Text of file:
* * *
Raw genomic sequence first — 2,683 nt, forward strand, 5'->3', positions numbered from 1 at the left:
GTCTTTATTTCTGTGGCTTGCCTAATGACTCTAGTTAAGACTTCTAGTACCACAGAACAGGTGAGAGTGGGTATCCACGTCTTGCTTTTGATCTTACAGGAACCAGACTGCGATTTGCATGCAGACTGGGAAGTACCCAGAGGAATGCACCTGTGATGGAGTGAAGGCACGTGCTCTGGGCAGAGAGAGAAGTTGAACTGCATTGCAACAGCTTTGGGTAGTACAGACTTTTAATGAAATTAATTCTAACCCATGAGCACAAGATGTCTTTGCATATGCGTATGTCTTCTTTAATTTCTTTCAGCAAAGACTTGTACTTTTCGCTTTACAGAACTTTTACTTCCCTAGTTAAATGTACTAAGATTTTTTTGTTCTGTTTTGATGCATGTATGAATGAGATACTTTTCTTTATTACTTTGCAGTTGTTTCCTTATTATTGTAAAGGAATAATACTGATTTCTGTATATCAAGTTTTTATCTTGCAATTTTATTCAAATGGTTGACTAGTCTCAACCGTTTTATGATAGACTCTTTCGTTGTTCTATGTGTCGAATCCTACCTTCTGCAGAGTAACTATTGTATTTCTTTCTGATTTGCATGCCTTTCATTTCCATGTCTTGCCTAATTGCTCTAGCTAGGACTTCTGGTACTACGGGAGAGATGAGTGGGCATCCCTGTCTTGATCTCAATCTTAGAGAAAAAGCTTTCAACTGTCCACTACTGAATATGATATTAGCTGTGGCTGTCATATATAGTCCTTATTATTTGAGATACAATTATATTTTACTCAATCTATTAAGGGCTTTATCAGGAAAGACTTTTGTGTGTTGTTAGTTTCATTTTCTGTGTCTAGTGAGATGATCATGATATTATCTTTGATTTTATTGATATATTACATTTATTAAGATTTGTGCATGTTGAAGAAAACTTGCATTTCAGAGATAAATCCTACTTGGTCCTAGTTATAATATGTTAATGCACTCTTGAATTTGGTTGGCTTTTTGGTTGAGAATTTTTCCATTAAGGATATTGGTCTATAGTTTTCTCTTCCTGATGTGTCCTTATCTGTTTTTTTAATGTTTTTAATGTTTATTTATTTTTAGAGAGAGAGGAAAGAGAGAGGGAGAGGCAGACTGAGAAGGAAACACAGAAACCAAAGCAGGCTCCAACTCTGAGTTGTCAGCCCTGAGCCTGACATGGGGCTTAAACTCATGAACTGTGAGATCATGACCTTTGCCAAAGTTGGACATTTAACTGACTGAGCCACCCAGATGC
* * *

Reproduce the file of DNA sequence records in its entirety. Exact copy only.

Raw genomic sequence first — 2,683 nt, forward strand, 5'->3', positions numbered from 1 at the left:
GTCTTTATTTCTGTGGCTTGCCTAATGACTCTAGTTAAGACTTCTAGTACCACAGAACAGGTGAGAGTGGGTATCCACGTCTTGCTTTTGATCTTACAGGAACCAGACTGCGATTTGCATGCAGACTGGGAAGTACCCAGAGGAATGCACCTGTGATGGAGTGAAGGCACGTGCTCTGGGCAGAGAGAGAAGTTGAACTGCATTGCAACAGCTTTGGGTAGTACAGACTTTTAATGAAATTAATTCTAACCCATGAGCACAAGATGTCTTTGCATATGCGTATGTCTTCTTTAATTTCTTTCAGCAAAGACTTGTACTTTTCGCTTTACAGAACTTTTACTTCCCTAGTTAAATGTACTAAGATTTTTTTGTTCTGTTTTGATGCATGTATGAATGAGATACTTTTCTTTATTACTTTGCAGTTGTTTCCTTATTATTGTAAAGGAATAATACTGATTTCTGTATATCAAGTTTTTATCTTGCAATTTTATTCAAATGGTTGACTAGTCTCAACCGTTTTATGATAGACTCTTTCGTTGTTCTATGTGTCGAATCCTACCTTCTGCAGAGTAACTATTGTATTTCTTTCTGATTTGCATGCCTTTCATTTCCATGTCTTGCCTAATTGCTCTAGCTAGGACTTCTGGTACTACGGGAGAGATGAGTGGGCATCCCTGTCTTGATCTCAATCTTAGAGAAAAAGCTTTCAACTGTCCACTACTGAATATGATATTAGCTGTGGCTGTCATATATAGTCCTTATTATTTGAGATACAATTATATTTTACTCAATCTATTAAGGGCTTTATCAGGAAAGACTTTTGTGTGTTGTTAGTTTCATTTTCTGTGTCTAGTGAGATGATCATGATATTATCTTTGATTTTATTGATATATTACATTTATTAAGATTTGTGCATGTTGAAGAAAACTTGCATTTCAGAGATAAATCCTACTTGGTCCTAGTTATAATATGTTAATGCACTCTTGAATTTGGTTGGCTTTTTGGTTGAGAATTTTTCCATTAAGGATATTGGTCTATAGTTTTCTCTTCCTGATGTGTCCTTATCTGTTTTTTTAATGTTTTTAATGTTTATTTATTTTTAGAGAGAGAGGAAAGAGAGAGGGAGAGGCAGACTGAGAAGGAAACACAGAAACCAAAGCAGGCTCCAACTCTGAGTTGTCAGCCCTGAGCCTGACATGGGGCTTAAACTCATGAACTGTGAGATCATGACCTTTGCCAAAGTTGGACATTTAACTGACTGAGCCACCCAGATGC